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Even Interns Are Expected To Dress For Success On The Hill

If you watched the State of the Union, you might have seen the abundance of high end suits, expensive dresses and pearls.

That expensive style of dress isn't reserved for the higher ups, it's a staple of Capitol Hill culture, from senators and chiefs of staff down to the summer intern. The high fashion may be shutting out some potential interns and staffers who can't afford it, according to Dr. Philip Lehman. Ten years ago, Dr. Lehman worked as an intern and staff member for the House Ways and Means Committee. He talked about the Capitol Hill fashion problem with NPR's Michel Martin.


Interview Highlights

On the importance of how you dress

One of the very first things you're told when you work on Capitol Hill is that there is a level of expectation as to how you dress. You're representing a member, a senator, a congressman, and you're expected to be wearing if you're a man, a suit and a tie, especially if you're in session. For women, something equivalently appropriate. And I think it requires a little bit of a chunk of change in order to fit the part, so to speak.

When he first noticed

I was walking around Capitol Hill visiting offices, meeting with staffers and interns. It sort of struck me that, man, everybody looks fantastic. And then I really thought, how is this even possible?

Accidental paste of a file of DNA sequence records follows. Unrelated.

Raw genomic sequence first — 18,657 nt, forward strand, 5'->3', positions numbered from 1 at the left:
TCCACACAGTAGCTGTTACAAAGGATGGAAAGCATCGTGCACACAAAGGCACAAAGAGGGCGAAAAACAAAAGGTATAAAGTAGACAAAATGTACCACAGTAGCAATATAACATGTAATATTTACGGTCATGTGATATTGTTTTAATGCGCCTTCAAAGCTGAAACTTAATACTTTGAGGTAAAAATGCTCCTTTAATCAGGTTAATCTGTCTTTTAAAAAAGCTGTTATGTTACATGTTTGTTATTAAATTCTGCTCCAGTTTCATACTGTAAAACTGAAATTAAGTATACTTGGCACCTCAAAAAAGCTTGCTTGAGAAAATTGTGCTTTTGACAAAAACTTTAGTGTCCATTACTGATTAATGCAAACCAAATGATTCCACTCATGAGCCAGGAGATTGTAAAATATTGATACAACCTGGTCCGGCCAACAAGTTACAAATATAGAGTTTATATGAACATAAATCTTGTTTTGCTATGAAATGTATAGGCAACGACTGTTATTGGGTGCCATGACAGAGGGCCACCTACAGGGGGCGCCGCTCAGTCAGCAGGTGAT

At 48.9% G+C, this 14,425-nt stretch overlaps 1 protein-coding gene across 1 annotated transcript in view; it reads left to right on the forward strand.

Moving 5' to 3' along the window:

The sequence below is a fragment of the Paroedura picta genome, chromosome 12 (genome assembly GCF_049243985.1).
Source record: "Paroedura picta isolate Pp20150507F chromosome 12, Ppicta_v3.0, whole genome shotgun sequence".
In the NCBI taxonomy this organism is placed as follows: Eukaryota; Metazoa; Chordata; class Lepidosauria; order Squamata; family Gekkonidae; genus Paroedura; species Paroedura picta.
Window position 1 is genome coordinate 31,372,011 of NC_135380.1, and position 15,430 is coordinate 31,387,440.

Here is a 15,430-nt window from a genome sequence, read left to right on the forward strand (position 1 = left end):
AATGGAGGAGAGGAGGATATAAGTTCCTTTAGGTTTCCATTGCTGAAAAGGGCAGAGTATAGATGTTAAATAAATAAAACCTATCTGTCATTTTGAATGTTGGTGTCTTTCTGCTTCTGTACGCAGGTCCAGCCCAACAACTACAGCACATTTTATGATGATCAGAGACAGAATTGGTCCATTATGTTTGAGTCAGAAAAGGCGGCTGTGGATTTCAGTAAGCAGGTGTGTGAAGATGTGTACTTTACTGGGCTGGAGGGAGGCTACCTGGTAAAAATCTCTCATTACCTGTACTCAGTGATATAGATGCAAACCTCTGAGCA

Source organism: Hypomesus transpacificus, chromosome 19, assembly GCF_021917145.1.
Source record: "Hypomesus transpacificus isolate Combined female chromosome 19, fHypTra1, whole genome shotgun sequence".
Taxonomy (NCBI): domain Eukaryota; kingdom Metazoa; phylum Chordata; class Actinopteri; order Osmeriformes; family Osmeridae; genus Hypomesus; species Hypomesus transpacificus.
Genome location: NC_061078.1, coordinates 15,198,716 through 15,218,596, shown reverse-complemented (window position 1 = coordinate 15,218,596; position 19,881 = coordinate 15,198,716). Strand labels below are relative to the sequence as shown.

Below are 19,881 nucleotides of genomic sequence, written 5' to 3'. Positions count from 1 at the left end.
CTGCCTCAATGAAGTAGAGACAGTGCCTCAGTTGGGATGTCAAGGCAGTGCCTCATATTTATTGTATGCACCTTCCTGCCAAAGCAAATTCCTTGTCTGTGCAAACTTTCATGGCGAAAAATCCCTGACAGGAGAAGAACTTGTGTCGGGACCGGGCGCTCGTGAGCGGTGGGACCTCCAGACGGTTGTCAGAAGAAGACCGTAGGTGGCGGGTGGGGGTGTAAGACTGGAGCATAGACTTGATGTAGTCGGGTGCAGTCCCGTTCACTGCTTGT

I really came to thinking and I crunched some numbers about how much I made when I was a Capitol Hill intern, and then a staffer. And essentially, I lived on an almost day-to-day basis, and had around $23 a day of discretionary income, based on my income of $25,000 a year.

So when you walk around and you see people wearing, as I say in the piece, Tory Burch flats for example, $225 a pop. Who could possibly afford that if you only had $23 a day, after just paying something simple like your rent and utilities?

How people can afford it

The conclusion is that at the end of the day if you're going to dress this nicely, and there's this expectation that you need to look a certain part in order to simply just afford the experience. That means one of three things has to be true. Either you have to pick up a second job, you are taking on massive amounts of credit card debt, or perhaps money isn't an issue for you. And if that's the case, then that really has implications for what the pipeline of who works on Capitol Hill in the future looks like

Why it matters

It's a problem because there are probably many people for whom working on Capitol Hill would be the ultimate public service career. And I hate to say it, but they might actually be priced out from the de facto entry experience into that lifestyle looking forward.

So you're kind of stuck in a rut, how do you get your foot in the door when you can't even afford the experience?

Solution: Higher wages

The obvious solution of course would be to provide a wage that wouldn't effectively prohibit some group of people from having a little bit of a greater chance to work on Capitol Hill. It's not that everybody needs to make a lot of money, but I would hate for anybody to not want to even think about working on Capitol Hill because they know that they just couldn't survive on, let's say, three months or even more of unpaid work.

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